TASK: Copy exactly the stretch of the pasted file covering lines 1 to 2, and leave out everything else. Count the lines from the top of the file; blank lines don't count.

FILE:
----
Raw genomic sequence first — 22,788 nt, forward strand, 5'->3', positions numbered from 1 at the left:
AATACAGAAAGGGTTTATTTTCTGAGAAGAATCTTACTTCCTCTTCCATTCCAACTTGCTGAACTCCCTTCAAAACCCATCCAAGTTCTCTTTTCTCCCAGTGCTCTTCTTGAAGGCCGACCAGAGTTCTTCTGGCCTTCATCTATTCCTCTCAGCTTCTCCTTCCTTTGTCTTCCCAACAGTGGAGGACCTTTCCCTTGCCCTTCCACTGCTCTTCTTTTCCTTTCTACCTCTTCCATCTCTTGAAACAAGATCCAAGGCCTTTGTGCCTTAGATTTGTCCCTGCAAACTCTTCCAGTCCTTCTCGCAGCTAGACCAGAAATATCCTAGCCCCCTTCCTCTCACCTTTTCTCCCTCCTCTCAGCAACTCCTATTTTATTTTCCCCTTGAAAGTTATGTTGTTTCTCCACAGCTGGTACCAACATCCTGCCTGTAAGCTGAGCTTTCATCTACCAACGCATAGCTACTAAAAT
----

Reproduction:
Raw genomic sequence first — 22,788 nt, forward strand, 5'->3', positions numbered from 1 at the left:
AATACAGAAAGGGTTTATTTTCTGAGAAGAATCTTACTTCCTCTTCCATTCCAACTTGCTGAACTCCCTTCAAAACCCATCCAAGTTCTCTTTTCTCCCAGTGCTCTTCTTGAAGGCCGACCAGAGTTCTTCTGGCCTTCATCTATTCCTCTCAGCTTCTCCTTCCTTTGTCTTCCCAACAGTGGAGGACCTTTCCCTTGCCCTTCCACTGCTCTTCTTTTCCTTTCTACCTCTTCCATCTCTTGAAACAAGATCCAAGGCCTTTGTGCCTTAGATTTGTCCCTGCAAACTCTTCCAGTCCTTCTCGCAGCTAGACCAGAAATATCCTAGCCCCCTTCCTCTCACCTTTTCTCCCTCCTCTCAGCAACTCCTATTTTATTTTCCCCTTGAAAGTTATGTTGTTTCTCCACAGCTGGTACCAACATCCTGCCTGTAAGCTGAGCTTTCATCTACCAACGCATAGCTACTAAAAT